By Calvin Palmer
A jury in New South Wales was told today that a dying girl’s head resembled a skull wrapped in skin.
The emaciated body of the seven-year-old girl was found at the family home at Hawks Nest on November 3, 2007.
Her 47-year-old father and 35-year-old mother, who cannot be named for legal reasons, have pleaded not guilty to the charge of starvation murder.
Gastroenterologist Dr Edward O’Loughlin told the NSW Supreme Court that the girl was probably unable to walk or even sit up on the night before her death.
O’Loughlin said it would have been highly likely to an onlooker that the girl was in the process of dying. But he believed she could still have been saved had she been treated even hours before her death.
“In the last days of her life, she would have been incapable of eating or drinking,” O’Loughlin said. “Even hours from death from malnutrition, you could salvage the patient and save them.”
Dennis Stewart, for the mother, asked whether it was possible the girl could have resisted food the day before her death.
“That’s possible, but when you get to that point you should be in a hospital being treated,” O’Loughlin replied.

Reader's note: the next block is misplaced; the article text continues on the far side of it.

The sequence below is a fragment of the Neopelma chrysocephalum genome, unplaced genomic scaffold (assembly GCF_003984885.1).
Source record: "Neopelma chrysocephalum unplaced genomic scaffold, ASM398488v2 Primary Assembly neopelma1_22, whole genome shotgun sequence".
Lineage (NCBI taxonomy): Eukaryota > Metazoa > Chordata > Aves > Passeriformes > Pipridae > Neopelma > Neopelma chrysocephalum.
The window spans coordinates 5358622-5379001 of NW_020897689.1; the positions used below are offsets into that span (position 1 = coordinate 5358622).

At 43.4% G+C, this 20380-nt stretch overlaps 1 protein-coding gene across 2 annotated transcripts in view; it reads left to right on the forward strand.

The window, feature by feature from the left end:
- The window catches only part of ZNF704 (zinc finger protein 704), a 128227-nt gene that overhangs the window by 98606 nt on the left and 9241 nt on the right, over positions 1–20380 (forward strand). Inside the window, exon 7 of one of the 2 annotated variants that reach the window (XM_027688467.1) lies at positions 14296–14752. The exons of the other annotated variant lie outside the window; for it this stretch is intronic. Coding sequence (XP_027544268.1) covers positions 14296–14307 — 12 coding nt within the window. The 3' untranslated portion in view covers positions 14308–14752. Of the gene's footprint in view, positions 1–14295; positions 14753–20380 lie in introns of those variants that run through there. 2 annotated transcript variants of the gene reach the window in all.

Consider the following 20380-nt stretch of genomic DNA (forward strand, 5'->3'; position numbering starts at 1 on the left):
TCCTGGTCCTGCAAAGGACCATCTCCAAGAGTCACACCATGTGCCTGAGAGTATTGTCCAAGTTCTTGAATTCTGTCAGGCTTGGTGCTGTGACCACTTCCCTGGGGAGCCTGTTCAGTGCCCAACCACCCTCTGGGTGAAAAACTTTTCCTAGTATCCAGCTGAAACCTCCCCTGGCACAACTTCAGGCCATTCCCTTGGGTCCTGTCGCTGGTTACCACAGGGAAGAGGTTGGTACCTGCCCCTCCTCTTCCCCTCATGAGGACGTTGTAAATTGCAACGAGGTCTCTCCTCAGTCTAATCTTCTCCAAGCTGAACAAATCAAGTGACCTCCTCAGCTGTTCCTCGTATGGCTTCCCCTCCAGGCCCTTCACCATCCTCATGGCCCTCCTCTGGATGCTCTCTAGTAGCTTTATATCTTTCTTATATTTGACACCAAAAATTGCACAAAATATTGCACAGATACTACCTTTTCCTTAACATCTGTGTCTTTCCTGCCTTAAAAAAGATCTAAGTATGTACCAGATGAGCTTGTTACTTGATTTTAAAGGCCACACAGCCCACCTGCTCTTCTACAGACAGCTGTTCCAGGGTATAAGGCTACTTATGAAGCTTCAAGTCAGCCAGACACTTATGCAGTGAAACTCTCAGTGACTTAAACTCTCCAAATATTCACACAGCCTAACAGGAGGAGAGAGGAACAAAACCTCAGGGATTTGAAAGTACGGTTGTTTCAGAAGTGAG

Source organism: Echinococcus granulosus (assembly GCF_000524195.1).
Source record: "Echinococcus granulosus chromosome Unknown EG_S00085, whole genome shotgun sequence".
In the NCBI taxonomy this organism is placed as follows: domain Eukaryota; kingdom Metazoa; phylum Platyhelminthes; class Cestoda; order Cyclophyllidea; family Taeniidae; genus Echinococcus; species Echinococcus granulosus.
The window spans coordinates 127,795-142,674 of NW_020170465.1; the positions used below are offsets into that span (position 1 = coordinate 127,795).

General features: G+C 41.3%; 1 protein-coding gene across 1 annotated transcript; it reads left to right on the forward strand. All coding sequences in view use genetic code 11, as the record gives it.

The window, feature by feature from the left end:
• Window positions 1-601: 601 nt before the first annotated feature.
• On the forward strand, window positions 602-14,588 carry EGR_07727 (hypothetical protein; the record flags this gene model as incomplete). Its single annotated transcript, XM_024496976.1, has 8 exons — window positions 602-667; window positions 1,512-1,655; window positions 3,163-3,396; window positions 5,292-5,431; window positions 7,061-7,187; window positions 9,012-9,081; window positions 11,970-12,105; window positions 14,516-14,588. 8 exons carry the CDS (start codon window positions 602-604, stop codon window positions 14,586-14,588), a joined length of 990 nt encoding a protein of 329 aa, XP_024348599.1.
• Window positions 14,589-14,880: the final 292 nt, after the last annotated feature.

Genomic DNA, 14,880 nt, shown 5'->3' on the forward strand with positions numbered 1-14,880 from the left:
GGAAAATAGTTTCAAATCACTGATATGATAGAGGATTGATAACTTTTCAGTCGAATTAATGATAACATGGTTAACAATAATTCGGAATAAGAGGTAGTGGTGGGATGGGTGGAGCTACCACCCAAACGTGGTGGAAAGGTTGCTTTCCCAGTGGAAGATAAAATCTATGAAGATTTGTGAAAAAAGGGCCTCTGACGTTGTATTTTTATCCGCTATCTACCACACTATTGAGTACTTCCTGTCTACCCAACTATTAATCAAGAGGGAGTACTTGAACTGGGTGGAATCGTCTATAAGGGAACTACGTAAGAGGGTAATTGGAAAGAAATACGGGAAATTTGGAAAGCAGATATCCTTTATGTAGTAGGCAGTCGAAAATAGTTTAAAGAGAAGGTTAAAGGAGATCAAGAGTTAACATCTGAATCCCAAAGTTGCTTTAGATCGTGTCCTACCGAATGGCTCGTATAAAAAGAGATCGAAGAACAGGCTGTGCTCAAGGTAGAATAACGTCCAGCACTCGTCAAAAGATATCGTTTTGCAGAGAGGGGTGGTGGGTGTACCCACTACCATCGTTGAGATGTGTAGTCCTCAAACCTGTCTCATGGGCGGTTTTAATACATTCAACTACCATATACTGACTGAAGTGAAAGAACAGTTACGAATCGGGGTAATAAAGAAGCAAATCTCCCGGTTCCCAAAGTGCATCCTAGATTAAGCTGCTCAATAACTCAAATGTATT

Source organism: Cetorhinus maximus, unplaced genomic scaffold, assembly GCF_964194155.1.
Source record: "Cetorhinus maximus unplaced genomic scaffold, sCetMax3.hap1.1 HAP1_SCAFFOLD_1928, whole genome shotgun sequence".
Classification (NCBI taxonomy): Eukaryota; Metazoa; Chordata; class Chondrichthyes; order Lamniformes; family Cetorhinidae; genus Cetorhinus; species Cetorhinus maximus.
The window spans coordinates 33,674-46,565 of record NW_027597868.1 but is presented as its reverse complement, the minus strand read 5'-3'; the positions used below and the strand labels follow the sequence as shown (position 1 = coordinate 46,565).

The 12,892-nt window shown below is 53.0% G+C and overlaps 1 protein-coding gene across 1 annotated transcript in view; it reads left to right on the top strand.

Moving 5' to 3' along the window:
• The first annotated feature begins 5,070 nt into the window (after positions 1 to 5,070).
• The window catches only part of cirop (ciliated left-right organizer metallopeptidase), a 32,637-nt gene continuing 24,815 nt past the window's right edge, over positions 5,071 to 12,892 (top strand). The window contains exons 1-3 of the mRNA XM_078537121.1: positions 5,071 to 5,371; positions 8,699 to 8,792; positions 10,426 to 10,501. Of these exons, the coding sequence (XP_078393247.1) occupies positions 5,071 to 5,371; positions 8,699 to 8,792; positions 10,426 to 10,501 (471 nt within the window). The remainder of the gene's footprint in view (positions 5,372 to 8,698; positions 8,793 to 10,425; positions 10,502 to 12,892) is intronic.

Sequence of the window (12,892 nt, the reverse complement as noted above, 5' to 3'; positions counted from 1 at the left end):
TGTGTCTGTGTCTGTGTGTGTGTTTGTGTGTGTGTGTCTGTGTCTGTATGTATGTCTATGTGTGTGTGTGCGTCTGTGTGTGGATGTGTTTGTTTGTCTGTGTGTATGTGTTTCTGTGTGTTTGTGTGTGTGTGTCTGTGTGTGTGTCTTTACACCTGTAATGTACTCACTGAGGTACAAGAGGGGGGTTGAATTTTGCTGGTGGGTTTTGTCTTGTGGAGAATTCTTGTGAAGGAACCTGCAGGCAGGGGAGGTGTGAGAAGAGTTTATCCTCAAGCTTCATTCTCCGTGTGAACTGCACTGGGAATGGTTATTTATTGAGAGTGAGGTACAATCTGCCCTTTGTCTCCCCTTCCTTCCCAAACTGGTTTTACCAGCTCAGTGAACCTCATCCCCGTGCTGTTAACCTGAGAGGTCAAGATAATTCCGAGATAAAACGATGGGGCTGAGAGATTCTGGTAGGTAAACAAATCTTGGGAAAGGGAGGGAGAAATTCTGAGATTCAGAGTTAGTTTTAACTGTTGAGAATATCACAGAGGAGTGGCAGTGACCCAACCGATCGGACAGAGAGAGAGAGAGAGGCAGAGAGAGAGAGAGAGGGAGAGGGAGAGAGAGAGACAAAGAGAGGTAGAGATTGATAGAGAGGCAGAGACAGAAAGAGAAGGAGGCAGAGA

Earlier the gastroenterologist told the jury he had reviewed the case, including evidence from a post-mortem examination.
He said it was one of the most severe cases he had seen after treating “many hundreds” of malnourished children over 25 years.
‘”I’ve never looked after someone so malnourished,” he said. “I’ve seen pictures in textbooks and of Holocaust victims, but I’ve never treated anyone this malnourished.”
Describing the girl’s state of emaciation, he said it gave her the “appearance of a skull wrapped in skin”.
“There were feces in her hair, which would indicate, to me, a serious state of neglect.
“She was one of the most profoundly malnourished images I have ever seen. She needed to be in hospital in an intensive care unit.”
[Based on a report by The Sydney Morning Herald.]